My Girl the Month of May, Dion’s hymn to her, may have been the flipside of a flop but it inspired two distinctive covers by artists who operated in very different musical milieux yet later become label-mates.
The first cover, hard on Dion’s heels in 1968, was by The Alan Bown, a British soul band fronted by the outstanding Jess Roden. They had just dropped ‘Set’ as the final part of their name and were venturing into a more expansive form of music incorporating elements of psychedelia.
The second arrived in 1972 when Fairport Convention and friends, convening as The Bunch, released an album of rock ’n’ roll classics, with Richard Thompson taking lead vocal on the beauty from the Bronx. The song, with a title which resembles a traditional English folk song, suits The Bunch's treatment well enough, with Sandy Denny and Linda Thompson providing angelic harmonies behind Richard.
However, Roden's rendition is altogether more vibrant and convincing, his almost Middle Eastern scatting at the start telling us that we are listening to an interpretation rather than a copy or a homage.
Here Comes the Song asked the singer – who was to follow Thompson and Denny to Island Records as part of Bronco, The Rivits and as a solo act – for his memories of the song. How did the seven-piece band, a staple of the British soul scene before changing direction, come to make a former American heart-throb’s serenade to his muse a stand-out on their album Outward Bown?
'When I joined what was then The Alan Bown Set in early 1966 and moved from Kidderminster to London, Bob Pridden was the group’s road manager and his mother took me in as a lodger at their house in West London,’ recalled Roden, now a sprightly 71.
‘Soon afterwards, Bob left to manage the road for The Who and on his early tours of America with them, he would return home with suitcases full of records. Given the life-changing selections of the music he proffered, I’m sure that’s how I got to hear My Girl The Month Of May. It was a B-side as I recall and I instantly loved it – the scatting vocal parts seemed to me a new advance on the previous Belmonts' more traditional doo-wop.'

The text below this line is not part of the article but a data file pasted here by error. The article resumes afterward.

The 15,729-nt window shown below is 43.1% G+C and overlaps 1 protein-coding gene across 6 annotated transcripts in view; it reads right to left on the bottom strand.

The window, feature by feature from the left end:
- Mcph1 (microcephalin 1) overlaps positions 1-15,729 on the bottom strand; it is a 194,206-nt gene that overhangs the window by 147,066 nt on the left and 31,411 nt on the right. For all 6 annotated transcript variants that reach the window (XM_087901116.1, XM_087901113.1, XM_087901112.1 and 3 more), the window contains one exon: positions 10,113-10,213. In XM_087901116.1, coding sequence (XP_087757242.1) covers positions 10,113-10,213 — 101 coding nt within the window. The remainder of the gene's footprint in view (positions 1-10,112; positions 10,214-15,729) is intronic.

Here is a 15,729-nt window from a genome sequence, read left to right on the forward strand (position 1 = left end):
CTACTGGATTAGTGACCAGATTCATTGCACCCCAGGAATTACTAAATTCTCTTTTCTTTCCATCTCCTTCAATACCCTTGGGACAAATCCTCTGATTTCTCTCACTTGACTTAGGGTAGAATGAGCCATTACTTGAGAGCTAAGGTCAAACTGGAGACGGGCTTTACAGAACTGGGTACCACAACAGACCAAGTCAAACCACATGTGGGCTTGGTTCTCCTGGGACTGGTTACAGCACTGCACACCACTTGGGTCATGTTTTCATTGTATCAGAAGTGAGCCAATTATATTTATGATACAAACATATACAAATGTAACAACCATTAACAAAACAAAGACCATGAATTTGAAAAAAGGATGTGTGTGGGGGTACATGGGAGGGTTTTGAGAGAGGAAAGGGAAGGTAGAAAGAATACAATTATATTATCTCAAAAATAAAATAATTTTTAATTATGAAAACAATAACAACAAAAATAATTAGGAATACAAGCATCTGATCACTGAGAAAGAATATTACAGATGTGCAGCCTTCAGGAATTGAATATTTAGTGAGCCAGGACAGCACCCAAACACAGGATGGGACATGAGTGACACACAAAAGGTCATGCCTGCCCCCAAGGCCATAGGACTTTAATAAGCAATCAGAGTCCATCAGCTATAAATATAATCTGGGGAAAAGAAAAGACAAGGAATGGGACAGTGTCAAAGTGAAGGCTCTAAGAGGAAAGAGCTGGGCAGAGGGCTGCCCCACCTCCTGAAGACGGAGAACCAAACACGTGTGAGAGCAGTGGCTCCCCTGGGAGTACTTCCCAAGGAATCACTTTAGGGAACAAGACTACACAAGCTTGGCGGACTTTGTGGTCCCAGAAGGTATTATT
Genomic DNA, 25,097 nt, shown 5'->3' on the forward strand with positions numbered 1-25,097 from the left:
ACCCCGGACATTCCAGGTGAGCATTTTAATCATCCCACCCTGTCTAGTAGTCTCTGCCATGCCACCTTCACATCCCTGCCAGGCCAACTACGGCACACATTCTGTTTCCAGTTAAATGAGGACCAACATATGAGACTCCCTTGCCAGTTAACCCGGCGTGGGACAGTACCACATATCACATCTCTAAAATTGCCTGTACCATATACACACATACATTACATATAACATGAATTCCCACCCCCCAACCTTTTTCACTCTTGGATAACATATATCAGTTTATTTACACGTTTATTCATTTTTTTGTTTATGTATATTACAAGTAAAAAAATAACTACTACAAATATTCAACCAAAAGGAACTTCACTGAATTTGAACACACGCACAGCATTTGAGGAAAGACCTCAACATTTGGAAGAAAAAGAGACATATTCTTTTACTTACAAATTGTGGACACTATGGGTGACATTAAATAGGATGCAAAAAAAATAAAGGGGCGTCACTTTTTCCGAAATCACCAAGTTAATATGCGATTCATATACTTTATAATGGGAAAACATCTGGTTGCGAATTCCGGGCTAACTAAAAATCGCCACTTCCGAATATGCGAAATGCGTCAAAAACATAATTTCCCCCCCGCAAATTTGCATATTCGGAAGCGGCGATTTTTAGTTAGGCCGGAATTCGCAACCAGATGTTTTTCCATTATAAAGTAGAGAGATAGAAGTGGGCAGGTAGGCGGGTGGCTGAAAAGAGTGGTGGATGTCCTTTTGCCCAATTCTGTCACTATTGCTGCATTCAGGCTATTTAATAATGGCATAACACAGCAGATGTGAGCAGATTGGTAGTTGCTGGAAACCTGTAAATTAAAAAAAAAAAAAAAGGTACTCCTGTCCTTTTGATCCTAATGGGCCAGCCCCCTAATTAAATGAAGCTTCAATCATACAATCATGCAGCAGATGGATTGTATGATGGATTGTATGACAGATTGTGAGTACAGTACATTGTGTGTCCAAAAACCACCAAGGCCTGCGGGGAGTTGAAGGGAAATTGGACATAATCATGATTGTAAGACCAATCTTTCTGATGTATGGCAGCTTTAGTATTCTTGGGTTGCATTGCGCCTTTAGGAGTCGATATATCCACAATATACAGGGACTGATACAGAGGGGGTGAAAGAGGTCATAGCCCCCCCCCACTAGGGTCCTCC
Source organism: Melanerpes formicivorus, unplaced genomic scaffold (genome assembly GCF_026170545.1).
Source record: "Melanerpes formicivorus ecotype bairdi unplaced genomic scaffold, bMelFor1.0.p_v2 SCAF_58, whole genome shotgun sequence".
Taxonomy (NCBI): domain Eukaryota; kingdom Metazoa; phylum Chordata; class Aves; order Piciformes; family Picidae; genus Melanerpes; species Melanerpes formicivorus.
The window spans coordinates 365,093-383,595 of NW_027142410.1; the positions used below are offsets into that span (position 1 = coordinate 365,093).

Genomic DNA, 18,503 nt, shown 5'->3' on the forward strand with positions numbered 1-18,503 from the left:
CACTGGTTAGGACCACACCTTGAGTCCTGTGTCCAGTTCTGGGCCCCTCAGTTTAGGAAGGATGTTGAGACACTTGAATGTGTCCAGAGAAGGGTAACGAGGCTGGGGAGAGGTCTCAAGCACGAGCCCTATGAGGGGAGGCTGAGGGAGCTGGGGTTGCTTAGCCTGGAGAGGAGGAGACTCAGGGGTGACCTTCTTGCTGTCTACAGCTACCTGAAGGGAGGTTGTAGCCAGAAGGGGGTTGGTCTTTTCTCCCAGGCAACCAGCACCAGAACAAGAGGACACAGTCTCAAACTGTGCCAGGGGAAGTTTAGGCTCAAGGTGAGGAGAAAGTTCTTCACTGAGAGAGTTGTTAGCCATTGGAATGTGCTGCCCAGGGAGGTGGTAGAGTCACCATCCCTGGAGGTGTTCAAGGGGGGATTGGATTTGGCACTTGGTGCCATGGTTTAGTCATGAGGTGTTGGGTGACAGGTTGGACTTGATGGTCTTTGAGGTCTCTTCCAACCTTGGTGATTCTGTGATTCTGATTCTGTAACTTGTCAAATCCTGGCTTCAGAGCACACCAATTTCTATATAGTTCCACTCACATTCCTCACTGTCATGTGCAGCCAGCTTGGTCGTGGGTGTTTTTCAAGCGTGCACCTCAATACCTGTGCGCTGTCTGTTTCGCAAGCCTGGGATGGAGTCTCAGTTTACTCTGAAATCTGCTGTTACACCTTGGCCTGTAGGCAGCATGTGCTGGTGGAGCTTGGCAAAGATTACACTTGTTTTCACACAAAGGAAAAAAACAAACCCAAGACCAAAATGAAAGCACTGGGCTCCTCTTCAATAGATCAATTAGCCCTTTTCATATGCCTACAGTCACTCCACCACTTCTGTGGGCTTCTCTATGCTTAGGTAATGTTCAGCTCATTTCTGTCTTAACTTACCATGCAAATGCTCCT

Roden suggested to the band that it would be a good song for them to perform. ‘We learned it and played it at some of our live shows. It was a bit different to a lot of the stuff we were doing at the time but seemed to go down well with our followers. So it was agreed that we should record it. I think our version is very good but I still think the original is the best.
'I was a fan of Dion's vocal stylings and in the early Seventies I discovered an album by him called Sit Down Old Friend. It was quite a departure, strikingly different to anything of his that I'd heard previously. I absolutely loved it and still do. He’d returned as a fine singer, songwriter, musician. Surprisingly, for a fan, I’ve not read a great deal of his history but I believe he had some ‘wilderness years’ prior to his re-emerging with that fine album.'
Around the time The Alan Bown recorded My Girl The Month Of May, Roden was listening to a lot of the records that Bob Pridden had brought back from America. Among them were The Young Rascals, The Association, Paul Revere & The Raiders and ‘loads of others... very diverse’. He added: ‘I managed to persuade the band to do The Rascals’ You Better Run and a few other songs that weren’t straight out of the soul/Tamla genre we were doing in our live show.’
Outward Bown also included an extraordinarily powerful, horn-driven version of All Along The Watchtower, one of the earliest and best covers of the Dylan song. But their take on Dion’s overlooked pearl stands as its equal and the connection that brought Jess Roden and the band to it continues to this day. ‘Bob and me are still best pals,’ he said.
Phil Shaw on Dion's My Girl The Month Of May here
Neil Morton on Jess Roden and Sad Story here